You have entered the IISP: Interactive Information System on Pathogenomics
If you would like to insert information about your research or research group, please click to the following link to download the form. After filling it out, please send back to firstname.lastname@example.org or email@example.com.
Here you will find information about Research groups in the PathoGenoMics fields from the ERA-NET partner countries (Austria, Finland, France, Hungary, Israel, Latvia, Portugal, Slovenia and Spain).
This information is supposed to support cooperation between researchers from different European countries
and thus enhance the development of a European Research Area for PathoGenoMics .
The following information is available and can be searched for:
- researcher names
- Institution of the respective researcher, city and country of his/her institution
- Contact data of the researcher (address, phone, email)
- Research topics and studied microorganisms of the researcher
- Special techniques applied by the researcher
- Potential cooperation topics suggested by the researcher
If you have any comments/questions or if you would like to add some information, please contact firstname.lastname@example.org
|Name:||Dr. Ferrandon, D.|
|Institution:||Equipe Fondation recherche Médicale, Institut de Biologie Moléculaire et Cellulaire|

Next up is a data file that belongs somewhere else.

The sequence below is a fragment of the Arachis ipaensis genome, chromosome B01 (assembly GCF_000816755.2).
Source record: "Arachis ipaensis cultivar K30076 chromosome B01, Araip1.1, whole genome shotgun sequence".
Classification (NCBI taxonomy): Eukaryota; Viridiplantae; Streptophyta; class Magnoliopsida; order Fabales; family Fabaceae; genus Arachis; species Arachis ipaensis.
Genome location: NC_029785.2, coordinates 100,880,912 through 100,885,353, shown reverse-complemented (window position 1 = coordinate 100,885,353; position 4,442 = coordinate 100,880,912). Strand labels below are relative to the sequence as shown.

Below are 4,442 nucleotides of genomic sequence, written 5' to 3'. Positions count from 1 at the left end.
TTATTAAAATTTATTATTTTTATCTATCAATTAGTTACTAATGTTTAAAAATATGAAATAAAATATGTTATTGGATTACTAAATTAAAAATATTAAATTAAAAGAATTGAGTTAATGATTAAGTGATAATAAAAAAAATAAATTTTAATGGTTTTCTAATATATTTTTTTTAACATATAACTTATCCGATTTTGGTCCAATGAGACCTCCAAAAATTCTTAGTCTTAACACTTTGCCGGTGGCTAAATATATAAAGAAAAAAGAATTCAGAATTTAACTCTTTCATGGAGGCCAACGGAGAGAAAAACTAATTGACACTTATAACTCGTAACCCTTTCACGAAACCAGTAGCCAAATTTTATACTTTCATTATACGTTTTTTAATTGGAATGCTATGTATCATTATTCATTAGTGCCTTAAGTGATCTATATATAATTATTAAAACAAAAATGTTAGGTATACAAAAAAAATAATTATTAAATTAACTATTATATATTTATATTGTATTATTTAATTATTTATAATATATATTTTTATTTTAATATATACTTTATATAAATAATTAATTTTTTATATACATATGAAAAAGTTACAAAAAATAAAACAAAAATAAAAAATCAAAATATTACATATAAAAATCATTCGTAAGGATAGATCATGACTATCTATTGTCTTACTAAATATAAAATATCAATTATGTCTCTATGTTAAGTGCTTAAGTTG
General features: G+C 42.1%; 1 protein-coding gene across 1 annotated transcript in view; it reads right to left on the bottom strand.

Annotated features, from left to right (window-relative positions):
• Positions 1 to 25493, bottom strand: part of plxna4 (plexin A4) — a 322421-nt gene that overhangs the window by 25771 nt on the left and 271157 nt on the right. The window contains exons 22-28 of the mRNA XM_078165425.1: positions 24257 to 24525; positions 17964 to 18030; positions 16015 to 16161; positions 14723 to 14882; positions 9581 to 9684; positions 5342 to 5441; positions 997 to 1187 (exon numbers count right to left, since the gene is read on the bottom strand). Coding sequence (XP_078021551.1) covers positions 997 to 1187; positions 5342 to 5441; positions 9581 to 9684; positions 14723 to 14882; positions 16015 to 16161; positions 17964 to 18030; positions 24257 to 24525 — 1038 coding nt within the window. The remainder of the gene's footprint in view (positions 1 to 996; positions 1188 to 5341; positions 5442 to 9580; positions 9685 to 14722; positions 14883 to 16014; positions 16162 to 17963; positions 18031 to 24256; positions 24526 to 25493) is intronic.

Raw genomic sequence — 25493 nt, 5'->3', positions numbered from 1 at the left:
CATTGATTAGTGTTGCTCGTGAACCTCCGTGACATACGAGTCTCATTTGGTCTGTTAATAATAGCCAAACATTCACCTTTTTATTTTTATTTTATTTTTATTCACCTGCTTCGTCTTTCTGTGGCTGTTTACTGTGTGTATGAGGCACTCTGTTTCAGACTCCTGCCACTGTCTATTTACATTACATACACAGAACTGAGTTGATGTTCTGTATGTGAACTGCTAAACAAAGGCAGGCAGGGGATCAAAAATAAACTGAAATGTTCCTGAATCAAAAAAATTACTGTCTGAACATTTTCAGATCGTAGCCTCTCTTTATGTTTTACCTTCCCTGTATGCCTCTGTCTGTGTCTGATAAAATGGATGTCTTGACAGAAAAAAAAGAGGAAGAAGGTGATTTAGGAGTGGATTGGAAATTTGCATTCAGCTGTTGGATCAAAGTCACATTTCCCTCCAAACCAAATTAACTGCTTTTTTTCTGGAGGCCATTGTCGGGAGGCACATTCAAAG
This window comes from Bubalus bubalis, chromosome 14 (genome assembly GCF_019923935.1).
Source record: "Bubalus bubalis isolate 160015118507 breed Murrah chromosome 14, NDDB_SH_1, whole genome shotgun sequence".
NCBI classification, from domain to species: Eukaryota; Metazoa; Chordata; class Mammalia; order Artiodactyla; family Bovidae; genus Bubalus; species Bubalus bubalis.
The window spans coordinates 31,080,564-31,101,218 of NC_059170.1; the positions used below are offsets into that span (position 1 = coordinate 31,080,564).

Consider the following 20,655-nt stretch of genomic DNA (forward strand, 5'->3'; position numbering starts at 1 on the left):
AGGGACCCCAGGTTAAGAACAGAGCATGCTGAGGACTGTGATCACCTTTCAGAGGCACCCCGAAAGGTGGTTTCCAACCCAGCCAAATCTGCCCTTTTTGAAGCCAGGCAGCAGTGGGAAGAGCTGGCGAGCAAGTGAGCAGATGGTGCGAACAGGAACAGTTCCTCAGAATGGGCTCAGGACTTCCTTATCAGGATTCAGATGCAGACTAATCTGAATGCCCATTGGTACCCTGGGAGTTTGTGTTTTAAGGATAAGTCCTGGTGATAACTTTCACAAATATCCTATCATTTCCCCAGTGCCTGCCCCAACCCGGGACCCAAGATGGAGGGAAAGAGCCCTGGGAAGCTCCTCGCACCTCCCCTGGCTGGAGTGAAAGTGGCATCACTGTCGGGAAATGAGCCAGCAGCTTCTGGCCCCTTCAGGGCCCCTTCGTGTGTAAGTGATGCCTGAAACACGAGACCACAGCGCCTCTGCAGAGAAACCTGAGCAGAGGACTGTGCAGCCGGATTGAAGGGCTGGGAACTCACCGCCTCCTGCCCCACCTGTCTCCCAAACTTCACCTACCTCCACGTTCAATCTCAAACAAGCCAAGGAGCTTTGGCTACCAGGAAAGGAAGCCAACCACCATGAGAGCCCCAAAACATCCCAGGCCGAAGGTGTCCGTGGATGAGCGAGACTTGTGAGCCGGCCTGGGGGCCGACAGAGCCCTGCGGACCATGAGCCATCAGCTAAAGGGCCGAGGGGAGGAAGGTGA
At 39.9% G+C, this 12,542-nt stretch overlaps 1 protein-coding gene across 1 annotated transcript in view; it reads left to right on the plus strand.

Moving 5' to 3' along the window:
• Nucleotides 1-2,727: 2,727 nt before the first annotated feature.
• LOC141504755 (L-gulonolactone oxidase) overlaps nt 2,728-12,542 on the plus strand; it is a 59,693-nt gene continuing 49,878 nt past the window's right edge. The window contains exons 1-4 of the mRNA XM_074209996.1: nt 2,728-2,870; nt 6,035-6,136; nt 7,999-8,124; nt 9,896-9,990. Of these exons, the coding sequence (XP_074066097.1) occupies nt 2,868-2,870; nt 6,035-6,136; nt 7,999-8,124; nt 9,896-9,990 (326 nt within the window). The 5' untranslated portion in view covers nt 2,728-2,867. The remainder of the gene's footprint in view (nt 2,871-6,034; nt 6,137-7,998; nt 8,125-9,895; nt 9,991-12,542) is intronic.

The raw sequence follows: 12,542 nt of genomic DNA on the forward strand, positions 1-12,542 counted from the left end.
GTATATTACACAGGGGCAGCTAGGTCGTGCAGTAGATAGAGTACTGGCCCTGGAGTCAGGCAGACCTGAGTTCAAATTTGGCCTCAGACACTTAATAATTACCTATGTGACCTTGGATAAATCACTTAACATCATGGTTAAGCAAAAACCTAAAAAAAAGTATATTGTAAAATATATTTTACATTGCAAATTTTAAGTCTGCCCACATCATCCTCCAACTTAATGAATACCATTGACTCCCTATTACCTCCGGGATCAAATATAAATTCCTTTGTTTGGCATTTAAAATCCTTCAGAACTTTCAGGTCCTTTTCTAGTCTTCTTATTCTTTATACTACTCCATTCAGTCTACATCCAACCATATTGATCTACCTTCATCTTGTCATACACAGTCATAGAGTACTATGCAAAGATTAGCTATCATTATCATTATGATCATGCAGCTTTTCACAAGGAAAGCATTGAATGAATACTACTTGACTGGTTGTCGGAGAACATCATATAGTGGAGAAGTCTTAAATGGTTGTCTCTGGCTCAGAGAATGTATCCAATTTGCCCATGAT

|Country:||France||Phone:||03 88 41 70 17|
|Study of host-pathogen relationships using Drosophila melanogaster as a host. Our laboratory has focused on the study of the innate immune system of the fly, identifying and studying the components of the NF-kappaB signaling pathways that regulate the expression of effectors of the systemic immune response, including antimicrobial peptides (Rutschmann, Immunity 2000, Rutschmann Nature Immunology 2000). We have also discovered some of the Pattern Recognition Receptors that detect infections (Gottar, Nature 2002; Gobert, Science 2003) as well as a novel mode for sensing pathogens (Gottar, Cell 2006). We are currently investigating host-pathogen relationships from the vantage of both host and pathogen. We have developed an oral infection model with the Gram-negative entomopathogenic bacterium Serratia marcescens that rapidly escapes the digestive tract to enter the insect hemocoele. Whereas S. marcescens kills its host in less than 24 hours in a septic injury model, it takes 6 days to kill its host in the oral infection model. We have also a keen interest in understanding the pathogenesis mechanisms used by opportunistic fungi to kill their host.|
|Special methods / technologies:|
|Genetic analysis; histopathology of Drosophila melanogaster|
|Suggestions for potential research cooperations:|